Rick Nash has great speed. Rick Nash has great hands. Rick Nash is a north-south player. Rick Nash can fight off checks. Rick Nash was not quick. RIck Nash does not have a great mid- to long-range shot, a la Gaborik or Phil Kessel. Rick Nash did not command the puck, as does Crosby, Malkin, or Giroux. Rick Nash did not get his shot off from anywhere, as can Alexander Semin or Ilya Kovalchuk. Rick Nash starts too far away from the crease, so that he has to fight off so many checks that eventually the puck gets knocked away. The way Rick Nash has played the game, at least for the last year, is not how a power forward plays the game.
And for all you Richards-Nash advocates, this guy seems to agree with me
No. 4 = Wonder which line Nash will play on with the Rangers? Most expect him to step in with Brad Richards, a playmaker extraordinaire. My hunch is he’ll fit best with Derek Stepan, but – as a guy who sees the Western Conference almost exclusively – I’m not entirely keyed in on Stepan’s game. Nash needs the puck to be successful. He doesn’t find space in the offensive zone and rip one-timers; he hauls it to net. This will be interesting.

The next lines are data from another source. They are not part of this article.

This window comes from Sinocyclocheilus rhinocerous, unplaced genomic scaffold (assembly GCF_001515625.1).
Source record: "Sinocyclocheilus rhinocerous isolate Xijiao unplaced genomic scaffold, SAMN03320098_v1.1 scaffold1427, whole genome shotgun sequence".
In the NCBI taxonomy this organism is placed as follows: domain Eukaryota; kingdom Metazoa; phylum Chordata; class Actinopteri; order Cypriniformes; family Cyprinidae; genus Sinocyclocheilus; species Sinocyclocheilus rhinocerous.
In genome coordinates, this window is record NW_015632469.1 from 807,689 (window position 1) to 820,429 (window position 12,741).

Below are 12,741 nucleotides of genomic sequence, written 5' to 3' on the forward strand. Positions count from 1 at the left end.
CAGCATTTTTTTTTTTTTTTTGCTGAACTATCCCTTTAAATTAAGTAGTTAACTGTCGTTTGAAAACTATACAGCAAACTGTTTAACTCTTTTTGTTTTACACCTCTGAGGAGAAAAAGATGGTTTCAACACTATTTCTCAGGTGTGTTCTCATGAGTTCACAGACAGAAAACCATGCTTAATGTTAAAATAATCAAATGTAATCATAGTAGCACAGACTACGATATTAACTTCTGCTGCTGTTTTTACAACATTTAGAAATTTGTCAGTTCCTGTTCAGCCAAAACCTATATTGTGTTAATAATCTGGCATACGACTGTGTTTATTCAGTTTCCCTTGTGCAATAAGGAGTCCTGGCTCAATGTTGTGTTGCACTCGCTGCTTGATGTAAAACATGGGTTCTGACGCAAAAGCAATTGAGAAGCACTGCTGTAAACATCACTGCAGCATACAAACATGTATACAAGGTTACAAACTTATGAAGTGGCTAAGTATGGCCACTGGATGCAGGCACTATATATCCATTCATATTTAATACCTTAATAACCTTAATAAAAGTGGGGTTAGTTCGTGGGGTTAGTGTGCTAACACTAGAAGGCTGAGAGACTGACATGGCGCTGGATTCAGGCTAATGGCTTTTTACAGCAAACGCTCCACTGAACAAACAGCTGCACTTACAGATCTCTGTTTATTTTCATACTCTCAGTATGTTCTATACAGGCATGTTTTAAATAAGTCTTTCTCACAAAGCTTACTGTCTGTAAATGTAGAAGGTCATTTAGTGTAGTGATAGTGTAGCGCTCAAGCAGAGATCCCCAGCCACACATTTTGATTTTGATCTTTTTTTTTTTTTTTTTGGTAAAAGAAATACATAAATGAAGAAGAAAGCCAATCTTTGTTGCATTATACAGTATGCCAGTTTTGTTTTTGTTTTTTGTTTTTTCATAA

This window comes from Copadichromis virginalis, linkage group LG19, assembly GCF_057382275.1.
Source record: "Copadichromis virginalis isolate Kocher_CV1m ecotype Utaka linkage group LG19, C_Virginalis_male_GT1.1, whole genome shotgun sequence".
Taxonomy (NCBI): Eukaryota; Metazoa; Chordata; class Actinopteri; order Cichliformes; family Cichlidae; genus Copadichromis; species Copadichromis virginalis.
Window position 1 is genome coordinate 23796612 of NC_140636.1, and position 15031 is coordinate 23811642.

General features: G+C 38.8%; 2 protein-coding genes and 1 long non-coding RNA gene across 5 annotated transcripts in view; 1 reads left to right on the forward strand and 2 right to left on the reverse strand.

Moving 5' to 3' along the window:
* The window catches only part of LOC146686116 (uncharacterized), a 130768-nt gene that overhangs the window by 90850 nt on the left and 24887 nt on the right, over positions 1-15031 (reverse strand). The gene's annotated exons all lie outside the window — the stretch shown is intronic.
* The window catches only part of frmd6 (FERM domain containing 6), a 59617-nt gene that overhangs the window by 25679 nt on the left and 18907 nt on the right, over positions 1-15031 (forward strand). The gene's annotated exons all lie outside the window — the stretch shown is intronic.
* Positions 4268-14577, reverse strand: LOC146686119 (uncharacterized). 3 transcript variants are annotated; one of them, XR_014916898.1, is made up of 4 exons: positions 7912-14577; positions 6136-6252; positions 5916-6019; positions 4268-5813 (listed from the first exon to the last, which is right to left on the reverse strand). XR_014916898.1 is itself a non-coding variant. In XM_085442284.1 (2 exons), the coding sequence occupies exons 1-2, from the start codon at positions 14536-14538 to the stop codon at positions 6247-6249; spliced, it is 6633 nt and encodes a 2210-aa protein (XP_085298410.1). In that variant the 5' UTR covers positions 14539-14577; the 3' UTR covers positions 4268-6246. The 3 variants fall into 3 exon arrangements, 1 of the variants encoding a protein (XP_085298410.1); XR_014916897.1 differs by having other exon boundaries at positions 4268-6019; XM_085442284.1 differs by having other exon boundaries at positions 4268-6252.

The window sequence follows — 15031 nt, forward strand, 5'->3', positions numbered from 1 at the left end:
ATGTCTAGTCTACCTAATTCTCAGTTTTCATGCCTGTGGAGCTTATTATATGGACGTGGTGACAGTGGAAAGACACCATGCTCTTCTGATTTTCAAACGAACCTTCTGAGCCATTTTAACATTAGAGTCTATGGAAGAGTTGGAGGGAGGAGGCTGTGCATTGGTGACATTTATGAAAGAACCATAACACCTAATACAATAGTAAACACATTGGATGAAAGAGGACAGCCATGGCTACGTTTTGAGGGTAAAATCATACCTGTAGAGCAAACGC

Rick Nash may have been a power forward under Ken Hitchcock. He is not a power forward right now. I am currently watching the Detroit vs. Rangers (03-12-2012) game, and Tomas Holmstrom, on a face-off, drives directly to the net. He doesn't look at anyone but Lundqvist. He does this a number of times. (Random parentheticals: watch this game, and tell me Zuccarello doesn't belong in the NHL; watch this game, and tell me why there needs be enforcers in the NHL.) Rich Nash, for some unknown reason, stays outside the top of the right wing circle. If you watch Rangers games closely, people accuse Gaborik as being a "floater." If setting up in front of the goal crease where you can quickly get a shot off so you nets 40 goals gets you the "floater" label, I'll take that. I've read that since Hitchcock was removed as coach from the Blue Jackets, no coach challenged (read: commanded) Nash to play the game in a manner which would make him a more effective player. Rick Nash did not make his teammates better, and has not carry a team. Nash's pedigree has apparently allowed him the luxury of dictating how he plays. I fully expect this to change under John Tortorella. Say what you want about Tortorella (and I am as quick with praise as I am with criticism with that dude) but he gets the most out of certain players. I believe he can do that with Nash. That means: being the net presence on the power play; not *actually* floating outside the high traffic areas in the offensive zone. As we all know, Tortorella preaches protecting "home plate" in the defensive zone. In the offensive zone, this is where Nash needs to play. Take the shots in the back and all the wear and tear that goes along with it. Crosby does it... so can Nash.